navigate to HKEY_LOCAL_MACHINE\SOFTWARE\Microsoft\Windows NT\CurrentVersion\Winlogon

Create these new string values if they do not exist





if any of the above keys are missing , create them with a new string  value (REG_SZ). set autoadminlogon to 1 and if autologoncount exists, then delete it.

January 10, 2014
by dbissett

Finding all the Auto Forwards and then removing them in your exchange org.

Useful script to find all the auto forwards in your exchange org and exports results to a csv

Get-Mailbox -resultsize unlimited | Where {$_.ForwardingAddress -ne $null} | Select Name, ForwardingAddress, organizationalunit, whencreated, whenchanged, DeliverToMailboxAndForward | export-csv d:\forwardedusers.csv

then to remove all these use and use a get content for the csv (trim it to identity only first) to pipe it.

Set-Mailbox -Identity <> -DeliverToMailboxAndForward $false -ForwardingSMTPAddress $null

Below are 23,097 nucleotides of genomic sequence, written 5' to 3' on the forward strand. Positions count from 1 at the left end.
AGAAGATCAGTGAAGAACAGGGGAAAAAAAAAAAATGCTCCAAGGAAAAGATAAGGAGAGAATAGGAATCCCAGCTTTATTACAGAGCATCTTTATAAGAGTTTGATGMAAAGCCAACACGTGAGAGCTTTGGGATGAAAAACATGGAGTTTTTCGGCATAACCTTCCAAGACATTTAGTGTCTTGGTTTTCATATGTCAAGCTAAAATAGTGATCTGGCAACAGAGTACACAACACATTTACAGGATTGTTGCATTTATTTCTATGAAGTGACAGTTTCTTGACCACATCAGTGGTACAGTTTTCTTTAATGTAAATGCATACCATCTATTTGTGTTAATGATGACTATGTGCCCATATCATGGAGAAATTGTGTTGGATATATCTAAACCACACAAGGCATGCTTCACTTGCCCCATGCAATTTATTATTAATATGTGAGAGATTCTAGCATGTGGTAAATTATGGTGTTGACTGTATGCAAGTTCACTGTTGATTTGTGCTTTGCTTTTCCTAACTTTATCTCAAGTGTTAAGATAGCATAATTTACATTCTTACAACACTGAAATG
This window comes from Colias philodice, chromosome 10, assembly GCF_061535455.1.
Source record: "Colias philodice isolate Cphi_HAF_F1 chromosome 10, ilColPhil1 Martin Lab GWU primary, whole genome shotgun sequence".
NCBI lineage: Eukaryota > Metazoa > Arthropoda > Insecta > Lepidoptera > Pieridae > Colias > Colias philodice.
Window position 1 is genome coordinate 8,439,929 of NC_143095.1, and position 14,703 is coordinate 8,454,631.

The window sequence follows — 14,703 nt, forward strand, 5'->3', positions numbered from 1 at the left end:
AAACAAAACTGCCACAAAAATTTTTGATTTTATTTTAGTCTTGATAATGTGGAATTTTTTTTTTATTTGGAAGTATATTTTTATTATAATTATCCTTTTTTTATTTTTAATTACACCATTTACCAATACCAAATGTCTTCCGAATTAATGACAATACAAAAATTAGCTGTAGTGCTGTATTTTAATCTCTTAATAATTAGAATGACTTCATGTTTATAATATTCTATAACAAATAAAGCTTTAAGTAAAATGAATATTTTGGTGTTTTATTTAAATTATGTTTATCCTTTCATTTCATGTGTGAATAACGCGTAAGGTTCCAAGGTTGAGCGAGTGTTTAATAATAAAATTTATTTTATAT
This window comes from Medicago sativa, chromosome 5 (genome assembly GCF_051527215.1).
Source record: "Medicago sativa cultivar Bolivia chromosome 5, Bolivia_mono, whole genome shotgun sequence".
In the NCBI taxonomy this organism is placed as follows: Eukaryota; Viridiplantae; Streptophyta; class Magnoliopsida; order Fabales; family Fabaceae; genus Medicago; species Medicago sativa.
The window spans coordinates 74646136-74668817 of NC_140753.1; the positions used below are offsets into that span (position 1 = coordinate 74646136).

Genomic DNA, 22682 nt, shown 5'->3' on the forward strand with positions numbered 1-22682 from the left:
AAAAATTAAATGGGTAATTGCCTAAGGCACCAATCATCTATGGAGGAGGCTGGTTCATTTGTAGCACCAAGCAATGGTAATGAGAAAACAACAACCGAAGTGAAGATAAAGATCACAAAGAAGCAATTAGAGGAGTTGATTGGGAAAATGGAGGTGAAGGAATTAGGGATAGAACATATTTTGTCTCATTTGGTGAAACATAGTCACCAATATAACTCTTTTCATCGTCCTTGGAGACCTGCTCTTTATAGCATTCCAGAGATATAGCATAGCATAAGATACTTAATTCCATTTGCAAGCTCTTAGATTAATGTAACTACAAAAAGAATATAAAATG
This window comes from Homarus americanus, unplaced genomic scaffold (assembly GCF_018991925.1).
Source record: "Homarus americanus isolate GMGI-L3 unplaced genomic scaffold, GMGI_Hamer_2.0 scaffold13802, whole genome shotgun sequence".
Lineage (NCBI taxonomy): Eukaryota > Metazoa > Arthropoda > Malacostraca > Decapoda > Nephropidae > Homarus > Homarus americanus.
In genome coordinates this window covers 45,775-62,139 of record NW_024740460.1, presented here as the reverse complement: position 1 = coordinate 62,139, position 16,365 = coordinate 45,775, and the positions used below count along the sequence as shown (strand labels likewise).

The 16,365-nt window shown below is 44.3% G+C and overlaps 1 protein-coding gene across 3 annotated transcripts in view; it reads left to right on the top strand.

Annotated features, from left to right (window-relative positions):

csv contents for identy looks like

Abdul Ajoke
Olutimehin Abayomi
Ibitoye Abimbola
Olasusi Abimbola
Lucas Abraham
Adeleye Adebanjo
Odude Adedayo
DeJong Anneke


then use this

get-content “D:\forwardedusers.csv” | Set-Mailbox  -DeliverToMailboxAndForward $false -ForwardingSMTPAddress $null

forwarders removed. :)


January 9, 2014
by dbissett

annoying issue with UAG and data buffer size

Had this issue today on UAG.

It’s time to talk a little about body parsing. One of IAG and UAGs key functions are parsing the body of files it delivers to connecting clients. The filter parses the files, and looks for various HTML and Script links within them, and “signs” them by adding the unique string of characters that you have probably seen before (for example, In case you are not familiar with the signing process at all, the purpose of this is to allow the server to expose multiple internal servers through a single IP and Port. Each internal server gets a unique signature, and when a request arrives from the client, the IAG server looks up the signature, and knows to which internal server to forward the request to. You can think of it like Valet-tickets, which lets the drivers know which car to bring around when you’re done eating.